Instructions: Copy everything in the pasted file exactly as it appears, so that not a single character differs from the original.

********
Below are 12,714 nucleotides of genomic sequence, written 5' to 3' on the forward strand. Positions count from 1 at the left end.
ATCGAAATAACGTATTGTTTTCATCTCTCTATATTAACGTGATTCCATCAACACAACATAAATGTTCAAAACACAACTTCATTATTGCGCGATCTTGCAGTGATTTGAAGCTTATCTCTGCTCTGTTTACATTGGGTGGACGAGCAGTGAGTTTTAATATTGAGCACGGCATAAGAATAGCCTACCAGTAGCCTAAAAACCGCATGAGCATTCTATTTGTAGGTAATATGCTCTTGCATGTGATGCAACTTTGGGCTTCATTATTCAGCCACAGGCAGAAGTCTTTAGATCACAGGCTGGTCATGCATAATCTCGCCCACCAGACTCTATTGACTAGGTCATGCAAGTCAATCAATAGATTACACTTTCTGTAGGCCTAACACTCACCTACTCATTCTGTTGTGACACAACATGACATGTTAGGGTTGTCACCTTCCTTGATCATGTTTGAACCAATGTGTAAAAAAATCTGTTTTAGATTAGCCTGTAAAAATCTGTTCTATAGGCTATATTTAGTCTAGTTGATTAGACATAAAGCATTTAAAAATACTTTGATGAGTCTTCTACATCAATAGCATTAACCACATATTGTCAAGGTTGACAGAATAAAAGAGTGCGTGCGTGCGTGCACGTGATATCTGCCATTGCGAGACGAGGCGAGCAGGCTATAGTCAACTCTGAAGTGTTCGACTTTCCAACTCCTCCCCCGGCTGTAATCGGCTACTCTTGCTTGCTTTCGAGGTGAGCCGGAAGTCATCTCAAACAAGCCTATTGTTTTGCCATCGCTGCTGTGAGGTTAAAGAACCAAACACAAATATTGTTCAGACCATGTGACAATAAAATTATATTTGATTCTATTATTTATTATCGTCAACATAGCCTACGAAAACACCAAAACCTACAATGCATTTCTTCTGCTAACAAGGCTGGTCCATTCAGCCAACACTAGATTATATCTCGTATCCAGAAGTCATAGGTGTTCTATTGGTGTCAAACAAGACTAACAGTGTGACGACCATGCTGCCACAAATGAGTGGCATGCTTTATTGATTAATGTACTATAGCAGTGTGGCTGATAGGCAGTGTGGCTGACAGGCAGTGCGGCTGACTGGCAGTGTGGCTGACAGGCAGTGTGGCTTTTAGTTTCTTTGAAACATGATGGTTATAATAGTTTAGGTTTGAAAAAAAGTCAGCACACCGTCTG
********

Below are 12,714 nucleotides of genomic sequence, written 5' to 3' on the forward strand. Positions count from 1 at the left end.
ATCGAAATAACGTATTGTTTTCATCTCTCTATATTAACGTGATTCCATCAACACAACATAAATGTTCAAAACACAACTTCATTATTGCGCGATCTTGCAGTGATTTGAAGCTTATCTCTGCTCTGTTTACATTGGGTGGACGAGCAGTGAGTTTTAATATTGAGCACGGCATAAGAATAGCCTACCAGTAGCCTAAAAACCGCATGAGCATTCTATTTGTAGGTAATATGCTCTTGCATGTGATGCAACTTTGGGCTTCATTATTCAGCCACAGGCAGAAGTCTTTAGATCACAGGCTGGTCATGCATAATCTCGCCCACCAGACTCTATTGACTAGGTCATGCAAGTCAATCAATAGATTACACTTTCTGTAGGCCTAACACTCACCTACTCATTCTGTTGTGACACAACATGACATGTTAGGGTTGTCACCTTCCTTGATCATGTTTGAACCAATGTGTAAAAAAATCTGTTTTAGATTAGCCTGTAAAAATCTGTTCTATAGGCTATATTTAGTCTAGTTGATTAGACATAAAGCATTTAAAAATACTTTGATGAGTCTTCTACATCAATAGCATTAACCACATATTGTCAAGGTTGACAGAATAAAAGAGTGCGTGCGTGCGTGCACGTGATATCTGCCATTGCGAGACGAGGCGAGCAGGCTATAGTCAACTCTGAAGTGTTCGACTTTCCAACTCCTCCCCCGGCTGTAATCGGCTACTCTTGCTTGCTTTCGAGGTGAGCCGGAAGTCATCTCAAACAAGCCTATTGTTTTGCCATCGCTGCTGTGAGGTTAAAGAACCAAACACAAATATTGTTCAGACCATGTGACAATAAAATTATATTTGATTCTATTATTTATTATCGTCAACATAGCCTACGAAAACACCAAAACCTACAATGCATTTCTTCTGCTAACAAGGCTGGTCCATTCAGCCAACACTAGATTATATCTCGTATCCAGAAGTCATAGGTGTTCTATTGGTGTCAAACAAGACTAACAGTGTGACGACCATGCTGCCACAAATGAGTGGCATGCTTTATTGATTAATGTACTATAGCAGTGTGGCTGATAGGCAGTGTGGCTGACAGGCAGTGCGGCTGACTGGCAGTGTGGCTGACAGGCAGTGTGGCTTTTAGTTTCTTTGAAACATGATGGTTATAATAGTTTAGGTTTGAAAAAAAGTCAGCACACCGTCTG